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Page last updated at 05:09 GMT, Thursday, 28 August 2008 06:09 UK
Today: Thursday 28 August 2008

PLEASE NOTE: We are unable to offer transcripts for our programme interviews. Today is broadcast live and the running order is subject to change.

Bill Clinton has given his backing to Barack Obama. Police have appealed for information about a suspected arson attack at the home of a businessman in Shropshire. And Foreign Secretary David Miliband explains why Europe must stand up to Russia.

The latest house price figures from the Nationwide Building Society have just been released, and they show continued falls. Fionnuala Earley, the chief economist of Nationwide, explains how this is the biggest annual decease since Nationwide began its housing survey in 1991.

Former President Bill Clinton has told delegates at the Democrat convention that Barack Obama is the man for the job. James Naughtie reports from Denver.

Business news with Adam Shaw.

Ukraine may be the next flash-point in relations between Russia and the West. Moscow has recognised the independence of South Georgia and Abkhazia and incurred the wrath of the West in doing so. Ukraine's government wants to join Nato and it is not known how the Russians would react if it looked like happening. Ukraine's deputy prime minister Hryhoriy Nemyria discusses the likelihood of a referendum.

A man has been found guilty of turning replica guns into live weapons linked to more than 50 shootings. The case has fuelled a demand for the law on deactivated guns, which can be converted to fire live ammunition, to be tightened. Film-maker and criminologist, Roger Graef, says the government has not taken the threat from replica guns seriously enough.

Sports news with John Myers.

A boy living in Calton, in the east end of Glasgow, can expect to die 28 years earlier than a boy living just a few miles away in Lenzie, East Dunbartonshire, a report on health inequality from the World Health Organisation has found. Shadow health secretary Andrew Lansley discusses the widening gap in the health of the richest and poorest in society.

Today's papers

Two galleries are appealing for 50m to buy two paintings by the Italian Renaissance artist Titian. The Duke of Sutherland is offering the two works to the National Galleries of Scotland and the National Gallery in London for 50m each. Art critic Richard Cork says that in today's inflated market this is quite cheap.

Thought for the day with Elaine Storkey, president of the Tearfund.

The brutal civil war in Sudan ended three years ago and there are still fears it may begin all over again. There is rarely any mention of events in the south of the country, despite more than $1bn from oil revenue being earned there last year. Mike Thomson reports from a health clinic in the remote border village of Tieraliet.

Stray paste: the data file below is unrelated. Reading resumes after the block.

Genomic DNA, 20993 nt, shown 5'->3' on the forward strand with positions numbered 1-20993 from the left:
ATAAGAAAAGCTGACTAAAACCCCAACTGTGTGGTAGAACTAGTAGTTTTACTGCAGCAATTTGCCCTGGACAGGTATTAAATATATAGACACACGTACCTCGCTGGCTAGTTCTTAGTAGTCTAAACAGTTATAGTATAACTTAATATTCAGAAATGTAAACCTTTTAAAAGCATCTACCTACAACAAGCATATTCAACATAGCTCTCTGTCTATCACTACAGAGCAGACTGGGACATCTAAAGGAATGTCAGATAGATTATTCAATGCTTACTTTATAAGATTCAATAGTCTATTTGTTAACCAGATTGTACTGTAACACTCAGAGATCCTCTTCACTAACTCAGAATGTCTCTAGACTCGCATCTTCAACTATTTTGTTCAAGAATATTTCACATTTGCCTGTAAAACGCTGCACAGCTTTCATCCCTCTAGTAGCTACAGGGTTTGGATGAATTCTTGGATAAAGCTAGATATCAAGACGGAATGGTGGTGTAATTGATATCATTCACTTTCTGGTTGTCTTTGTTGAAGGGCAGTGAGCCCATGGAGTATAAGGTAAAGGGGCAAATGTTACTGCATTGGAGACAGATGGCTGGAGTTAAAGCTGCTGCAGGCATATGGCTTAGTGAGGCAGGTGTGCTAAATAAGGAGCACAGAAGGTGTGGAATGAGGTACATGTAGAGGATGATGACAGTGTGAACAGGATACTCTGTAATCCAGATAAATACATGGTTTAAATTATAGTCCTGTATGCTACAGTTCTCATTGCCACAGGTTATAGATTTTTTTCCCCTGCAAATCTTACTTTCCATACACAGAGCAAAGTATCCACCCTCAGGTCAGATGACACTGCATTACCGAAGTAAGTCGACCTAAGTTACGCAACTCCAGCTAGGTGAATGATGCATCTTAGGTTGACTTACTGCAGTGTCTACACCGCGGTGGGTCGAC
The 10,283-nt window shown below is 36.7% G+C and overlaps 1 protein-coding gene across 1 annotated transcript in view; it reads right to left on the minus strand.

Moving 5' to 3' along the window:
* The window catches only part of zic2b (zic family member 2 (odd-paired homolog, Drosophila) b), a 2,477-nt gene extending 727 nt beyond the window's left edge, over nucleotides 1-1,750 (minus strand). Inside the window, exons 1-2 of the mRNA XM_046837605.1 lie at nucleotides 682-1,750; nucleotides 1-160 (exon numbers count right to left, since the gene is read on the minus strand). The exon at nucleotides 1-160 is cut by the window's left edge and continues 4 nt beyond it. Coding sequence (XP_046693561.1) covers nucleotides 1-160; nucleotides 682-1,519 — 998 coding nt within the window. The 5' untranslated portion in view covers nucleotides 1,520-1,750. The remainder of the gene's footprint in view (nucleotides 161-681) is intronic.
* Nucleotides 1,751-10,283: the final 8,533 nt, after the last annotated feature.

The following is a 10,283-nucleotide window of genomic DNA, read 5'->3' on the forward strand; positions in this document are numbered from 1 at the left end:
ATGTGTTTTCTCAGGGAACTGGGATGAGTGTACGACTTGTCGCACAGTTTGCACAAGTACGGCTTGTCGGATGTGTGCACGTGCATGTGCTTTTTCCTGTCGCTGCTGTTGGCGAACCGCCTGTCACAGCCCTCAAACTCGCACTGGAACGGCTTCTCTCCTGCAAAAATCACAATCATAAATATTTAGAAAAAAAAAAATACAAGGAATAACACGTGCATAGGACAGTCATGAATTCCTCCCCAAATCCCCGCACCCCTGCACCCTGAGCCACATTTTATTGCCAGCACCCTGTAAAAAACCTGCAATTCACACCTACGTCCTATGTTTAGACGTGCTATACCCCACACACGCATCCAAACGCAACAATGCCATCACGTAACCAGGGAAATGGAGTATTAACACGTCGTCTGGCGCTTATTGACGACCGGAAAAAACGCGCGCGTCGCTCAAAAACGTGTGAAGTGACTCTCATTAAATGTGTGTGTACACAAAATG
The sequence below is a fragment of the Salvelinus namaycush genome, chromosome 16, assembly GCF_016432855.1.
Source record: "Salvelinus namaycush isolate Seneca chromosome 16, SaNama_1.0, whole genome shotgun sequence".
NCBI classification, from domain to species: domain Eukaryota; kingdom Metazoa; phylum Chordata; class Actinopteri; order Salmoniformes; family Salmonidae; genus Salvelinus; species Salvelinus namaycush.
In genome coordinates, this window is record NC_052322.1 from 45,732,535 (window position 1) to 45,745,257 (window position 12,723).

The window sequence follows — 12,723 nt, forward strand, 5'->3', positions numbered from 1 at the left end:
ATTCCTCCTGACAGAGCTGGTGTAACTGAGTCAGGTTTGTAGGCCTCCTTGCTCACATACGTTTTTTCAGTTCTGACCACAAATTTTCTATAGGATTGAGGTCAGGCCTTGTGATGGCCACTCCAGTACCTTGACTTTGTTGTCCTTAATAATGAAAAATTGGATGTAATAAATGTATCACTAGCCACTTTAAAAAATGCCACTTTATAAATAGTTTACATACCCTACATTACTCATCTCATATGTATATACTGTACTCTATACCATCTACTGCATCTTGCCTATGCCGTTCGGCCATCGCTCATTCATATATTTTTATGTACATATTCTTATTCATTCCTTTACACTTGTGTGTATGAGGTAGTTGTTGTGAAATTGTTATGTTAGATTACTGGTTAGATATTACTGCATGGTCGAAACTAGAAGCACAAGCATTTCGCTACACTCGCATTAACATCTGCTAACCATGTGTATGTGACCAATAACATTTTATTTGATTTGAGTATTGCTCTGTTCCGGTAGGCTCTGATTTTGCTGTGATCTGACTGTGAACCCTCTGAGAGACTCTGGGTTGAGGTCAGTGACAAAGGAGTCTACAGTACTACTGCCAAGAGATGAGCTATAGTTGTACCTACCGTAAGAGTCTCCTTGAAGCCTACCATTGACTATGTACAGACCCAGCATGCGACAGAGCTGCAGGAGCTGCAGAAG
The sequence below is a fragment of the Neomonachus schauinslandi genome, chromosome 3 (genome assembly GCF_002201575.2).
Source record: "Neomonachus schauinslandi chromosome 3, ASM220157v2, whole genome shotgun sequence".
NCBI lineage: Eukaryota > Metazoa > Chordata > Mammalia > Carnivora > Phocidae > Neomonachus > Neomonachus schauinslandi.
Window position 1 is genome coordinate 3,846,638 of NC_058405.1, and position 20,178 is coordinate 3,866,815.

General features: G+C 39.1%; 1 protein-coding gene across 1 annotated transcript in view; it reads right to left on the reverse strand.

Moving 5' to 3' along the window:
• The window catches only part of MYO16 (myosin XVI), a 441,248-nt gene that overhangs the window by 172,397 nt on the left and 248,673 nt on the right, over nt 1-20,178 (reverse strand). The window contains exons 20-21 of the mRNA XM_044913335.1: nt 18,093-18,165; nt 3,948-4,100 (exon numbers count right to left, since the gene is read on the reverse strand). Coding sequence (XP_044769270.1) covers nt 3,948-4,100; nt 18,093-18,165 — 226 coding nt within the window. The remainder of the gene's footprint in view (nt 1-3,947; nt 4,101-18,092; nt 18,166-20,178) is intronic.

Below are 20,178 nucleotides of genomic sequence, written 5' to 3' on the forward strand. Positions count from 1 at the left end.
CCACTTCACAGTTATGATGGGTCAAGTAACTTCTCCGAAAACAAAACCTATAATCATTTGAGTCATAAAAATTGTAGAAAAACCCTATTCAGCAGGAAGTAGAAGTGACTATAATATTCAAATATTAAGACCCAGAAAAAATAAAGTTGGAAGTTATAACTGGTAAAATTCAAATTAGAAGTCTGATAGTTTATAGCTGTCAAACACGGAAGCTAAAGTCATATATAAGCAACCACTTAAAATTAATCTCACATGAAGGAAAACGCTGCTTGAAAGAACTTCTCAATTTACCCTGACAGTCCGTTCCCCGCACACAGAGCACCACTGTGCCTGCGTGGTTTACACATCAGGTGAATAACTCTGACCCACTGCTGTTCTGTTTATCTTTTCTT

Foreign Secretary David Miliband has warned Russia's president not to start a new Cold War, after a visit to Ukraine's capital Kiev. Russia has worried the West by recognising the independence of South Georgia and Abkhazia. Also worrying is how Russia would react if Ukraine were to join Nato, as its government hopes it will. David Miliband tells the Today programme that the current situation marks the end of a period of stability in Europe.

Bill Clinton's speech was one of the most extraordinary yet at the Democratic Party convention, and was followed by speeches from the vice-presidential candidate Joe Biden and a surprise appearance from Barack Obama. Nonetheless one of the biggest moments was when Hillary Clinton formally proposed Obama as the party's presidential candidate. North American editor Justin Webb reflects on the night's events.

Sports news with John Myers.

A three year investigation into public health is released this morning from a commission established by the World Health Organisation. It will set out data on inequality in health outcomes, and is expected to argue that needless deaths occur on account of avoidable health inequalities. Sir Michael Marmot, chair of the World Health Organisation, discusses how the health gap in this country has widened.

A man has been convicted of turning replica guns into weapons used in eight murders. The firearms were passed from Grant Wilkinson's workshop in Berkshire to networks of criminals. Home Office minister Tony McNulty explains how the police want the government to act over its promise to ban all deactivated guns.

Business news with Adam Shaw.

Savills Estate Agents is due to release interim figures - and bad news is expected. Henry Pryor, a housing expert and former Savills' employee, discusses how around 125 branches of estate agents are closing each week, and what this means for the property market.

US political conventions are a mixture of high seriousness and theatricality. And, as James Naughtie reports from Denver, they attract some observers who are determined, night after night to expose some of their natural comedy.

Files just released at the national archives show how the head of Britain's wartime Special Operations Executive urged Winston Churchill to keep the agency going in peacetime. Professor Michael Foot, SOE historian, and the current Lord Selborne, whose grandfather ran SOE, discuss whether the SOE should have continued operating after the war.


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